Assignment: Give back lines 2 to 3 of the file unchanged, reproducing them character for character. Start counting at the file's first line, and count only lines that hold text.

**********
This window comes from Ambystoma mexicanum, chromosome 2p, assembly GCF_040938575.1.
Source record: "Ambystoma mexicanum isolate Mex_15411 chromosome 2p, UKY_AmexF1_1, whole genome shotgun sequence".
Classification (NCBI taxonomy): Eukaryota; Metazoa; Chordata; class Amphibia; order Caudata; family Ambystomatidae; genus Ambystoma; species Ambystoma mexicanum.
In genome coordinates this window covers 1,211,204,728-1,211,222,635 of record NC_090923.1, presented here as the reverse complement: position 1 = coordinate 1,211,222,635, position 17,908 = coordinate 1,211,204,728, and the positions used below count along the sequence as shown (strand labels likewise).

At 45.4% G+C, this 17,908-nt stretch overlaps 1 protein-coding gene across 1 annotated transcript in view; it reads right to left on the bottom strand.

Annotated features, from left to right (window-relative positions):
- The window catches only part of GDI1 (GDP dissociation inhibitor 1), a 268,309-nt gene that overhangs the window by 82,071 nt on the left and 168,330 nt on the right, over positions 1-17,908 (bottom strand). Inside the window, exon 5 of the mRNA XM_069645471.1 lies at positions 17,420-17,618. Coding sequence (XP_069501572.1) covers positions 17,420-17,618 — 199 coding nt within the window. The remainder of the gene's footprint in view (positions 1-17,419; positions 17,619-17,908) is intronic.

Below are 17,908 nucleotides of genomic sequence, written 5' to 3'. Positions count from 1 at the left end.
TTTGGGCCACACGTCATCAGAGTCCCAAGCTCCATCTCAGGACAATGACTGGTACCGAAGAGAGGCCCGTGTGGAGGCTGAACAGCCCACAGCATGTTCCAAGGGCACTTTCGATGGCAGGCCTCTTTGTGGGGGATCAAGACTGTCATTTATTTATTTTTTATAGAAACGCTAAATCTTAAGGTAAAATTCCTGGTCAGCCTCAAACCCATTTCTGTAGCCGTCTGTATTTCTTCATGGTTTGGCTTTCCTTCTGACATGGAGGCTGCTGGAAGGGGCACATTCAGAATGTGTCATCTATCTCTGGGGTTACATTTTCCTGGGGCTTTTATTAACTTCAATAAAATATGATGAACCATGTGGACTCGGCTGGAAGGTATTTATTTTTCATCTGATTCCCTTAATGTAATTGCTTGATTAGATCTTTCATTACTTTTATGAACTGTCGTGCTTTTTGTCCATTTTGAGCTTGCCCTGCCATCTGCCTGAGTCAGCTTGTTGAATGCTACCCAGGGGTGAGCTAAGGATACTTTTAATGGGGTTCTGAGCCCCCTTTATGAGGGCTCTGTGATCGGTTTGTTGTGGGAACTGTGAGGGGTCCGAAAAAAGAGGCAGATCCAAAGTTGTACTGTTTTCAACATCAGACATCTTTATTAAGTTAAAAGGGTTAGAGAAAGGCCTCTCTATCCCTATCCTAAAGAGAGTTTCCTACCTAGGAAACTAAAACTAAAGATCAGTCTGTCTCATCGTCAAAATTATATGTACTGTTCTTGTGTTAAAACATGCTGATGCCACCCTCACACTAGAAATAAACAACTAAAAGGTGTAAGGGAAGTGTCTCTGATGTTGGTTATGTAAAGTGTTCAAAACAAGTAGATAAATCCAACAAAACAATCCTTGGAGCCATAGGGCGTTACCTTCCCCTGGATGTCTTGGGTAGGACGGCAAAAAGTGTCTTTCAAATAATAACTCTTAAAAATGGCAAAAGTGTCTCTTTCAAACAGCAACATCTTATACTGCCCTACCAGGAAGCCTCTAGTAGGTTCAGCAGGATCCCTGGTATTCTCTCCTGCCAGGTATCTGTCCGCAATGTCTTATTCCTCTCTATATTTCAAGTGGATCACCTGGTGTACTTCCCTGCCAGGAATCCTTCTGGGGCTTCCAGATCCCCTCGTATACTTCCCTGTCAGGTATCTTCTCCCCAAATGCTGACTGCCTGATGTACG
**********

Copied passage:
Source record: "Ambystoma mexicanum isolate Mex_15411 chromosome 2p, UKY_AmexF1_1, whole genome shotgun sequence".
Classification (NCBI taxonomy): Eukaryota; Metazoa; Chordata; class Amphibia; order Caudata; family Ambystomatidae; genus Ambystoma; species Ambystoma mexicanum.